SCIENCE / ASTRONOMY : Scientists Learning How Stars Explode : Researchers study supercomputer models of explosions. They discover that supernovas concentrate energy and propel debris in all directions.


The universe’s most violent event--the death and subsequent explosion of a star--has long perplexed scientists who could easily explain why the star died but were baffled by why it exploded. Now, thanks to a new generation of supercomputers, researchers believe they are far closer to understanding the dynamics of an explosion so powerful that it can outshine a galaxy of 100 billion stars.

Astronomers have found that the explosions--called supernovas--are far from the tidy, symmetrical events they believed them to be. Rather, the explosions concentrate energy in “contorted fingers” that send debris flying in all directions, said researchers who discussed their work before the American Astronomical Society on Monday.

“There are fingers and tendrils extending out like a monster coming out of a pit,” said University of Arizona theoretical astrophysicist Adam S. Burrows.

The breakthrough, as UC Berkeley astronomer Alex Filippenko called the findings, was facilitated by new computers that allowed researchers to model supernovas in two and three dimensions.


The results should help scientists explain one of the most complex events in nature.

All stars eventually die, but exceptionally massive stars frequently do so with gusto. The star consumes all of its fuel and collapses as its central core shrinks in less than a second from a diameter of 4,000 miles to about 20 miles. That exceedingly dense mass creates such a powerful gravitational field that all nearby matter is sucked toward it.

And that, common sense would suggest, should be the end of it. Except it isn’t.

Occasionally, said astronomer Willy Benz of the University of Arizona, a supermassive star explodes violently within a second after its death. For decades scientists have tried to understand why, but with limited success.


Their mistake, Burrows said, was to look at the explosion as a spherical event, like an exploding ball.

But that began to change in 1987 when astronomers discovered a nearby supernova in the Southern Hemisphere. That violent explosion gave them an extraordinary opportunity to rethink their ideas.

They recognized immediately that the 1987 event was not purely symmetrical because images of the supernova showed a lopsided envelope of debris and gas blasting off into space.

Using the supercomputers, they created multidimensional models of a supernova, showing what would happen immediately after the iron core collapsed.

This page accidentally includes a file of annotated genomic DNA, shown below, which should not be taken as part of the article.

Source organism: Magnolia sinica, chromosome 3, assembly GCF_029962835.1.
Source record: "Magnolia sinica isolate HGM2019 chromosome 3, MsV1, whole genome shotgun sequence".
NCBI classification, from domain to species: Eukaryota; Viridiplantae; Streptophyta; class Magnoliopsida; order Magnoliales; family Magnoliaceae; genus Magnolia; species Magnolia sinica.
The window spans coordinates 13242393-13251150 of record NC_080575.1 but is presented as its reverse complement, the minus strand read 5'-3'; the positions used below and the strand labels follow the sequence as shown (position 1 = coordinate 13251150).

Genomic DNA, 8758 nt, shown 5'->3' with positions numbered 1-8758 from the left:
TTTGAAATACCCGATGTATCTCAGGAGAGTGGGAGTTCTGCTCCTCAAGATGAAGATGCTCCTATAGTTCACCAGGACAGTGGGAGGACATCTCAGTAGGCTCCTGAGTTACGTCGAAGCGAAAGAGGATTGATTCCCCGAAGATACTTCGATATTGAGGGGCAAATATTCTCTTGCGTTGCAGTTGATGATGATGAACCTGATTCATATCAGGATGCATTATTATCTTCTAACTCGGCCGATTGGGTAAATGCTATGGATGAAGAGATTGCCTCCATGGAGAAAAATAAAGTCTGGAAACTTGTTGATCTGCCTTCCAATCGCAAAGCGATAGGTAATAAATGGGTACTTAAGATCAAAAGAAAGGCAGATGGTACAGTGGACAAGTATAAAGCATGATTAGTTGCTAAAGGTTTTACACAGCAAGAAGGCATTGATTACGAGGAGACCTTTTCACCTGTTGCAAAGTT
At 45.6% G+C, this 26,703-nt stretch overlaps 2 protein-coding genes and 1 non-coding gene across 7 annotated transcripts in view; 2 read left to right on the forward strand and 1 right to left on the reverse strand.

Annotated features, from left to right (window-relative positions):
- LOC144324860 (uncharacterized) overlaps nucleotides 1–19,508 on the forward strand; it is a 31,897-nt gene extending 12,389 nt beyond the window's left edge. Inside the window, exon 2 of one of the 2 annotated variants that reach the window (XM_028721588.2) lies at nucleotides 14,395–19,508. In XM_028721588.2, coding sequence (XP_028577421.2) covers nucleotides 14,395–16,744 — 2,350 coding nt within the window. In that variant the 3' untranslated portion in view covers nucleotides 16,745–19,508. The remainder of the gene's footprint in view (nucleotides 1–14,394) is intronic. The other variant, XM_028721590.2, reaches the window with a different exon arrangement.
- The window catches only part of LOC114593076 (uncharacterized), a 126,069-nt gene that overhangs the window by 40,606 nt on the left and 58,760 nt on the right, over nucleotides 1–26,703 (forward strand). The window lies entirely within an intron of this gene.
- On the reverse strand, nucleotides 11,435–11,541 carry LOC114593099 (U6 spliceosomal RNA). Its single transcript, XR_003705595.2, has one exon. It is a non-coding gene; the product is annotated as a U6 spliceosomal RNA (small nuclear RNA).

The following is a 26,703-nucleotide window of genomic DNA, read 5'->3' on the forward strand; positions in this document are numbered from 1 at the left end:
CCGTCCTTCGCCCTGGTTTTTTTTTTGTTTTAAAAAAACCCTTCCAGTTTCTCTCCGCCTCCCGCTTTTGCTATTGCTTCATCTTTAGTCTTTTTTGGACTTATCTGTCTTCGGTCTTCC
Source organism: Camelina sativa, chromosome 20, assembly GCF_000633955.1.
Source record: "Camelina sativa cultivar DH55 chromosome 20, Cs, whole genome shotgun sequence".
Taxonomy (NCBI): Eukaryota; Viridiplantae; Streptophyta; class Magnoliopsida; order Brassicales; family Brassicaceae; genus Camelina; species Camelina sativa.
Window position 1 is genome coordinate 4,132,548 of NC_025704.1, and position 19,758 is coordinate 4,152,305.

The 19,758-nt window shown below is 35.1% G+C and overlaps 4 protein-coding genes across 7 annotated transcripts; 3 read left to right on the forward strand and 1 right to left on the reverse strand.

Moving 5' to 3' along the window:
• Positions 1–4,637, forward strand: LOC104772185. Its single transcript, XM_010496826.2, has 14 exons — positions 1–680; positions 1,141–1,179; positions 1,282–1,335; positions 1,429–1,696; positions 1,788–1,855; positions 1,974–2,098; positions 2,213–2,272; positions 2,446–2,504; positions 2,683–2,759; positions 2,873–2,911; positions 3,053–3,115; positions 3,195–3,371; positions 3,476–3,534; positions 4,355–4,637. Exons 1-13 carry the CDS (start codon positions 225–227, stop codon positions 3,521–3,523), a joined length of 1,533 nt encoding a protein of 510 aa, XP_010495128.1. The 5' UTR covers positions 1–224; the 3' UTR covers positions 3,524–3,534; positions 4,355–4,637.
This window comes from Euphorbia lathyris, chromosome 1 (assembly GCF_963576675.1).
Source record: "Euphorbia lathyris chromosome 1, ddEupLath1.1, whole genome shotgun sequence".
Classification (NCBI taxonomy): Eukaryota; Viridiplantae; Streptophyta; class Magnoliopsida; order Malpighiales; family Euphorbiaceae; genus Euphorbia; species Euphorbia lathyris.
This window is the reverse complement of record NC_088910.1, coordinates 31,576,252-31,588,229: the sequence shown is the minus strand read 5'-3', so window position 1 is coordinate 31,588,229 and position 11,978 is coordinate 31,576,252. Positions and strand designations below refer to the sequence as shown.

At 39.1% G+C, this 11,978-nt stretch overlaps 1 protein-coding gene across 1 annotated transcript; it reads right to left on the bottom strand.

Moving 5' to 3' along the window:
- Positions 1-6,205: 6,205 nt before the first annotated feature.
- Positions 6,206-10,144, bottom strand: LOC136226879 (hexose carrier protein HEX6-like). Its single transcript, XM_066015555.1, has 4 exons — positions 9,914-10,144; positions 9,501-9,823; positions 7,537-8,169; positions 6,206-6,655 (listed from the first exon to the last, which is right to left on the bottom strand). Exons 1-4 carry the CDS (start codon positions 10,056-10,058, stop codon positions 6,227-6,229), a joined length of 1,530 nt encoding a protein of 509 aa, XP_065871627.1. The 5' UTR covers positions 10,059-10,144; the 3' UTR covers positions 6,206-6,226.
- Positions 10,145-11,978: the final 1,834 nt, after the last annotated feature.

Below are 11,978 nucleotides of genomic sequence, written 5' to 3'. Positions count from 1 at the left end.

“The sudden, near-millionfold compression of the core makes it fantastically hot, on the order of several hundred billion degrees,” said Marc Herant, an astrophysicist at Los Alamos National Laboratory who worked on the project. “It becomes a huge reservoir of heat energy.”

Gravity pulls surrounding gas toward the core, which has become so hot that it begins radiating energy as neutrinos, tiny particles that stream through the gas like bullets through air, Herant said.

The computer modeling showed that the cool gas, falling toward the core, would be stirred by the storm of neutrinos, creating extreme turbulence in the gas around the star, the scientists said.

The turbulence allows long arms of gas to fall toward the core, where it is bombarded by neutrinos and heated and expanded like trillions of hot-air balloons. The gas billows out from the core, carrying energy with it.


Until now, scientists had not realized that the gas had been so turbulent that it could capture enough energy to explode.

The scene, Herant said, is a little like a pot of thick soup boiling on a stove. If the pot is left alone, the soup on the bottom just burns. But if it is stirred, energy--or heat--builds up throughout the soup.

For a supernova, Herant said, it only takes about a tenth of a second for enough energy to be stored in the heated gas to generate an explosion that blows out the entire outer layers of the star.

“The whole thing is like a pressure cooker with no safety relief valve,” Benz said.


Burrows likened the explosion to a “fragmentation grenade” with the explosive power of 100,000 trillion trillion megatons of TNT per second--unlike anything else observed in the universe.